2 Related Works

In this section, we briefly discuss existing datasets designed for SOD tasks, especially in the aspects including annotation type, the number of salient objects per image, number of images, and image quality. We also review the CNNs based SOD models.

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[width=.85]AnnotationDifference.pdf

(a) Image(b) Pixel(c) Instance(d) Segment

Figure 2: Previous SOD datasets only annotate the image by drawing (b) pixel-accurate silhouettes of salient objects. Different from (d) object segmentation dataset [24] (Objects are not necessarily being salient), our work focuses on (c) segmenting salient object instances.

2.1 Datasets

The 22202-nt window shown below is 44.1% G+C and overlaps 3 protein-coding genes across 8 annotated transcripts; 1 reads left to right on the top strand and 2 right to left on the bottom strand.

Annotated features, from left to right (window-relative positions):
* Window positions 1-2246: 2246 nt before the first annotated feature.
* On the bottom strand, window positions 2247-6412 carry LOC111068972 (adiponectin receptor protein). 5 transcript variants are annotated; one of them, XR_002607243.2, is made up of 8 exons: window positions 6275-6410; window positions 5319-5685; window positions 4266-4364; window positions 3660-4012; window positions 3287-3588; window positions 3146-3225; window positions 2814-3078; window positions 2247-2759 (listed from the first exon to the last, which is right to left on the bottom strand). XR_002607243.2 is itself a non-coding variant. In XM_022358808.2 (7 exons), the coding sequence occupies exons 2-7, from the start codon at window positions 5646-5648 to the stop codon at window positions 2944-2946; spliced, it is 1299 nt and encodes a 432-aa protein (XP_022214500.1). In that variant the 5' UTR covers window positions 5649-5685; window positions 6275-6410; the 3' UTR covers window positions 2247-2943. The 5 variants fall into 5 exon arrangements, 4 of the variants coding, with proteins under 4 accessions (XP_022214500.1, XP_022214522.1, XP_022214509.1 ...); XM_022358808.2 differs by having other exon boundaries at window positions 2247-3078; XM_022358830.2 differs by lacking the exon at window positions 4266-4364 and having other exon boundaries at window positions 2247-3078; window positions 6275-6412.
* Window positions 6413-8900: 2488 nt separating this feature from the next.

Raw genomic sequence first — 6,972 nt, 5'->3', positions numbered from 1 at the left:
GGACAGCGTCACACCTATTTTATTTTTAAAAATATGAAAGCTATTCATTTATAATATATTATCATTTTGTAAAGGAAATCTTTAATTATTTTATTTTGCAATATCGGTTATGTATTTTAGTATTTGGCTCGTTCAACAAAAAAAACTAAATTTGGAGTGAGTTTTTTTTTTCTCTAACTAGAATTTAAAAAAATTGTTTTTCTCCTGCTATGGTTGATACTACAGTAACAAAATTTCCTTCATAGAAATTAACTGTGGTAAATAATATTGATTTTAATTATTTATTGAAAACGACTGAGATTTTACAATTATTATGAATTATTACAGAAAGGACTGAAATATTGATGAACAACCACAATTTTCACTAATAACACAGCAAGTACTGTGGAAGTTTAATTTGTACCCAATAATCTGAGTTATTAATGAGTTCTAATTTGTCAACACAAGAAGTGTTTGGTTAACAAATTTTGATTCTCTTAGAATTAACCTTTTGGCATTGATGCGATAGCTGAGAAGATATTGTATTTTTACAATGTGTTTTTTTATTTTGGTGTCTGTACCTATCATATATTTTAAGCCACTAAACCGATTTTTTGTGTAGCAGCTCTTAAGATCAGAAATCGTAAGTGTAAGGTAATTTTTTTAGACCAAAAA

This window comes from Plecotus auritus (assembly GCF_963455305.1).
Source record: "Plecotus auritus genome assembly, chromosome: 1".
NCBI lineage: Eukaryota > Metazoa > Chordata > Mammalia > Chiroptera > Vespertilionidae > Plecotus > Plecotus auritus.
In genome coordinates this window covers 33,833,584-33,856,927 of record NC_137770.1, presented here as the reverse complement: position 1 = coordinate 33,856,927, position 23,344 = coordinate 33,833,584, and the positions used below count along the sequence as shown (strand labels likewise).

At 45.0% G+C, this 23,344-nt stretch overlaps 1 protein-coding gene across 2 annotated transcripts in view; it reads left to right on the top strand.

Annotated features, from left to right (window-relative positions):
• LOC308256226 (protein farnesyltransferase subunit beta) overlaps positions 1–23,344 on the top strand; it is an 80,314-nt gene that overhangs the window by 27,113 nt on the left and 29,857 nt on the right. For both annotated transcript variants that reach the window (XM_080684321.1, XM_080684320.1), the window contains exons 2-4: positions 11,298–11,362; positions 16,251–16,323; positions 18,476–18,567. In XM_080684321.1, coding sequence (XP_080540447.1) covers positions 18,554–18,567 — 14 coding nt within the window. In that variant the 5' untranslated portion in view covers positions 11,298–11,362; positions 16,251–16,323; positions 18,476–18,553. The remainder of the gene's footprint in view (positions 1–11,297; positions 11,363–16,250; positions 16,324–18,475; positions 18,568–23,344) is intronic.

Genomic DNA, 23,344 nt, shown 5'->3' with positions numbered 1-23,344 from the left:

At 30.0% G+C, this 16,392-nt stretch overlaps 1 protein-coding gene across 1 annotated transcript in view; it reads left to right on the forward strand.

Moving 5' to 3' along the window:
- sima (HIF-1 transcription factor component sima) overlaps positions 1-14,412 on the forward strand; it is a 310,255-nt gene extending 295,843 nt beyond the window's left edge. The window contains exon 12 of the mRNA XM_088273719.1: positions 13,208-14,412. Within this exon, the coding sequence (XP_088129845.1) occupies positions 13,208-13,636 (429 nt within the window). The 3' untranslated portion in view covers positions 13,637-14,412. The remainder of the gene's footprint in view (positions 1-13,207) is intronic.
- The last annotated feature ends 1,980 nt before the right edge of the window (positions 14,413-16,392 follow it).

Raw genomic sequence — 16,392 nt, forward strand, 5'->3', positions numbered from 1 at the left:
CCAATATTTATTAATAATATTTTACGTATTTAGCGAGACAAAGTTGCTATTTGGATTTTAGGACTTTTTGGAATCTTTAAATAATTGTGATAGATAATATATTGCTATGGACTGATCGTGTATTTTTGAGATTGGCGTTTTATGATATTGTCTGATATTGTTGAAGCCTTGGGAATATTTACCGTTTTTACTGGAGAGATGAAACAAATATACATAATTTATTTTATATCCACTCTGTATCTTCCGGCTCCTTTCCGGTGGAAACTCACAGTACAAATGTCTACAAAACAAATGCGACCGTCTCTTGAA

Early datasets are either limited in the number of images or in their coarse annotation of salient objects. For example, the salient objects in datasets MSRA-A [3] and MSRA-B [3] are roughly annotated in the form of bounding boxes. ASD [25], MSRA5K [6], and MSRA10K [6] mostly contain only one salient object in each image, while the SED2 [4] dataset contains two objects in a single image but contains only 100 images. To improve the quality of datasets, researchers in recent years started to collect datasets with multiple objects in relatively complex and cluttered backgrounds. These datasets include DUT-OMRON [9], ECSSD [8], Judd-A [7], and PASCAL-S [10]. These datasets have been improved in terms of annotation quality and the number of images, compared to their predecessors. Datasets HKU-IS [11], XPIE [26], and DUTS [27] resolved the shortcomings by collecting large amounts of pixel-wise labeled images ( Fig. 2 (b)) with more than one salient object in images. However, they ignored the non-salient objects and did not offer instance-level (Fig. 2 (c)) salient objects annotation. Beyond these, researchers of [28] collected about 6k simple background images (most of them are pure texture images) to account for the non-salient scenes. This dataset is not sufficient to reflect real scenes as the real-world scenes are more complicated. The ILSO [29] dataset contains instance-level salient objects annotation but has boundaries roughly labeled as shown in Fig. 5 (a).